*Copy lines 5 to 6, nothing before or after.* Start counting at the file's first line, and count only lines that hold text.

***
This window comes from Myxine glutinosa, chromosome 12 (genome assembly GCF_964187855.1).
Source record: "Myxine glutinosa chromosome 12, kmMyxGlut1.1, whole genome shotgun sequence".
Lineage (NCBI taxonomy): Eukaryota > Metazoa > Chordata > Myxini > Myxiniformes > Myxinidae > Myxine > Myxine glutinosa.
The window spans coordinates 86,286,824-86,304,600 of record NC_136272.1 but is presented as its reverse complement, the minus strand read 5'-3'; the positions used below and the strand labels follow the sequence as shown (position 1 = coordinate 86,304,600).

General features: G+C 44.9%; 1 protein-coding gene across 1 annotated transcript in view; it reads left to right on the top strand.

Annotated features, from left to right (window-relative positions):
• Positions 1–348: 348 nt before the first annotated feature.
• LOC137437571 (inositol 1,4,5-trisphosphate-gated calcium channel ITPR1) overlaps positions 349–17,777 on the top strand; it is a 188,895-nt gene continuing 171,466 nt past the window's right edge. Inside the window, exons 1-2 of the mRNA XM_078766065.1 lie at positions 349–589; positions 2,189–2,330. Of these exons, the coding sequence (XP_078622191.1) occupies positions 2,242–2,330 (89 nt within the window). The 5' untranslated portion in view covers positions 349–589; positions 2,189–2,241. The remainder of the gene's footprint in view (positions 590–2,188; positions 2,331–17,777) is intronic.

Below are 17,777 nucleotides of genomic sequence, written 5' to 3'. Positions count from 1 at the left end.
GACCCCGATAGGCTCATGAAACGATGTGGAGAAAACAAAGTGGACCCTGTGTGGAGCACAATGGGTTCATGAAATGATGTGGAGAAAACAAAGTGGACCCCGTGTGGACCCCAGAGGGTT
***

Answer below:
General features: G+C 44.9%; 1 protein-coding gene across 1 annotated transcript in view; it reads left to right on the top strand.

Annotated features, from left to right (window-relative positions):